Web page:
But if you're thinking of using an app to try to retrieve a device that's been stolen, police and tech experts have a simple piece of advice: Don't do it.
Although there are stories of people who have managed to get their phones back, not all acts of vigilantism have a happy ending. Ontario teen Jeremy Cook was fatally gunned down this week after he traced his missing phone to an address in London, Ont., and confronted three men.
"Unfortunately, I think this is a perfect example of why sometimes technology will not solve the problem — in fact, it will get us into a whole lot of trouble," journalist and tech analyst Carmi Levy told CBC's Metro Morning.
Police also recognize that with apps making it so much easier, people may be tempted take matters into their own hands.
"It's great technology, but be mindful if it's taking you to an unfamiliar location," said Const. Jeniffer Sidhu, a spokeswoman for the Toronto Police Service. "Do not confront them."
Instead, Sidhu and Levy offer alternative advice:
Know your device's serial number (IMEI)
Before your phone even has a chance to go missing, you should find out your international mobile equipment identification number, or IMEI.
"In simple terms, an electronic serial number," Sidhu explains.
To find your IMEI on most devices, dial *#0 6#, and the number should appear on your screen. Otherwise, the number should be printed on a white label on the battery.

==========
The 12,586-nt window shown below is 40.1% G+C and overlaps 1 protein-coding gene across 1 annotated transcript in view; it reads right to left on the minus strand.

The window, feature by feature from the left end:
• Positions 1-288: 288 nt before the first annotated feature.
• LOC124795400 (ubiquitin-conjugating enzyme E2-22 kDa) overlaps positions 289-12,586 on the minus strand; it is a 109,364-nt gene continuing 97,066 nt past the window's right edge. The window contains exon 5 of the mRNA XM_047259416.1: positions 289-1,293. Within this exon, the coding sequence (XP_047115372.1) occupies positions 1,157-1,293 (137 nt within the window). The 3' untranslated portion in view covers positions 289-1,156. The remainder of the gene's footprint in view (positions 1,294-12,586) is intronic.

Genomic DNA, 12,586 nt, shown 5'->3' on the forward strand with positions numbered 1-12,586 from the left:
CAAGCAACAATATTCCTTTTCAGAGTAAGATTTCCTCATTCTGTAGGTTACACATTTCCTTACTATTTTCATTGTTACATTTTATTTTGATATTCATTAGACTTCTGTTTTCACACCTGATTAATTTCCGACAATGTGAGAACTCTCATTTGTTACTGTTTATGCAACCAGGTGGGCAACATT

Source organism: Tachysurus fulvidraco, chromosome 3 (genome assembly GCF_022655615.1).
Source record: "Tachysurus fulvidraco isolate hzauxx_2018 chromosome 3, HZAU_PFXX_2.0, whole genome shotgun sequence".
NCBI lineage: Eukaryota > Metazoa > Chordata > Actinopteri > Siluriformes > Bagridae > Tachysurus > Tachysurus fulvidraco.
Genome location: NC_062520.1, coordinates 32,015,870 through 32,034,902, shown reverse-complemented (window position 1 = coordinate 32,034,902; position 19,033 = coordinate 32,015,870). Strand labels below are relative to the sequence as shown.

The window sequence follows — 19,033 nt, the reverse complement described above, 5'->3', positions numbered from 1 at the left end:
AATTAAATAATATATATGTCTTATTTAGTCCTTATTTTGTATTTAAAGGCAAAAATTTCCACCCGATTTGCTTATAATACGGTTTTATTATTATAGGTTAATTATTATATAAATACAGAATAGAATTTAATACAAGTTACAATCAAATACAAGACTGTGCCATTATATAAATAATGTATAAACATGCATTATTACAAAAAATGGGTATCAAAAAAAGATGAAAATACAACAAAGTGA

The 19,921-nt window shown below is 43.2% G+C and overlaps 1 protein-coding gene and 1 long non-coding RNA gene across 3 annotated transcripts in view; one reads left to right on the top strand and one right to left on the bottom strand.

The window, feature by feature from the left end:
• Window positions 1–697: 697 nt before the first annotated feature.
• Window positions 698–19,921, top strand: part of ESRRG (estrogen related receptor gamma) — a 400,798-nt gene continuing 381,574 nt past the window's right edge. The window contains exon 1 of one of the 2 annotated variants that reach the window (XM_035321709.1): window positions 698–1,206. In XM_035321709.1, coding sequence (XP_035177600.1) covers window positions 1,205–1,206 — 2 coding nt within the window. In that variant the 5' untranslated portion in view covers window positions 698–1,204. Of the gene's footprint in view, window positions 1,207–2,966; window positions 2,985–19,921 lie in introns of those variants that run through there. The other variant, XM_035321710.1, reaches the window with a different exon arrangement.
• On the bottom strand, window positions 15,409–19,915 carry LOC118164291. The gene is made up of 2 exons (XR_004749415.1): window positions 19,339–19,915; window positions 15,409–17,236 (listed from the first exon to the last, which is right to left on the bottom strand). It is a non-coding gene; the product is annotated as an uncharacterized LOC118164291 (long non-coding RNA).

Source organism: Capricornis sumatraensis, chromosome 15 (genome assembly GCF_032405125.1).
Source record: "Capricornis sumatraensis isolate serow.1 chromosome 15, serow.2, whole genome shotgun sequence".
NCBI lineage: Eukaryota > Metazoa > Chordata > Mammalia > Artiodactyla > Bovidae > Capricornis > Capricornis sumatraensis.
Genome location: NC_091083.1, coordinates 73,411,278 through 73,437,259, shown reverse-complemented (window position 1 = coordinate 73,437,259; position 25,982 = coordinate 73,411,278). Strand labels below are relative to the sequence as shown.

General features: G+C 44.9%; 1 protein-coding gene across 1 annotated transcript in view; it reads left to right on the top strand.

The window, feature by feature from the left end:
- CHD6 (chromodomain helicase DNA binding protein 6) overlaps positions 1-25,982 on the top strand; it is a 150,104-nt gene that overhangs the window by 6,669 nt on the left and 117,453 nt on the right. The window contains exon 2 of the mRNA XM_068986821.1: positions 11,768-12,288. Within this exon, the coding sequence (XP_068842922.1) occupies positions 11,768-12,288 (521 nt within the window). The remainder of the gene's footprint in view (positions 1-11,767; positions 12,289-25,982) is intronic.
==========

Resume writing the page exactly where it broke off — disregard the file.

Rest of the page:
Your IMEI is what you will need to give to your service provider or local law enforcement agency to report it missing, so you should write it down and store it somewhere safe.
Contact wireless service provider
Once your phone is lost or stolen, the first thing you should do is contact your wireless service provider. They will be able to help you deactivate your device and wipe it clean of your personal information, "rendering the phone useless to whoever has stolen it from you," Sihdu says.
Devices that are reported missing to a service provider are placed on a national blacklist, preventing it from working on any Canadian wireless networks.
Sidhu also recommends password protecting your phone, making it even more difficult for thieves to access it.
File a police report
You should also contact your local law enforcement agency and file a report that includes your IMEI.
Although police may not investigate every individual case of a missing phone, if someone is arrested and found in possession of numerous devices or your phone is found in a pawn shop, it will be easier for them to trace each device back to its rightful owner.
"There is more hope of getting that phone back," Sidhu says.
Don't confront potential thieves
If you do decide to use a tracking app and find yourself in a situation where you have located your phone, Sidhu says to call the police.
"Don't confront the individuals if you feel it is unsafe or do not put yourself in an unsafe situation," she advises.
If police know the potential thieves are in the area, Sidhu says they will come to help.
"It's a low priority," she says, "but if somebody has the stolen possession right there, then they will respond as soon as possible."
And if the person who has your phone is willing to return it to you, Sidhu recommends taking safety precautions. "Meet up in a public place and let someone know where you are," she says.
Learn to let it go
In the end, if the police can't or won't help find your missing phone, tech analyst Levy says you should just let your insurance plan cover the loss — and if you don't have insurance, the best thing to do is accept your phone is gone.
"Yes, you don't want to lose a phone that costs multiple hundreds of dollars," Levy says. "[But] I'd rather lose a phone than my life."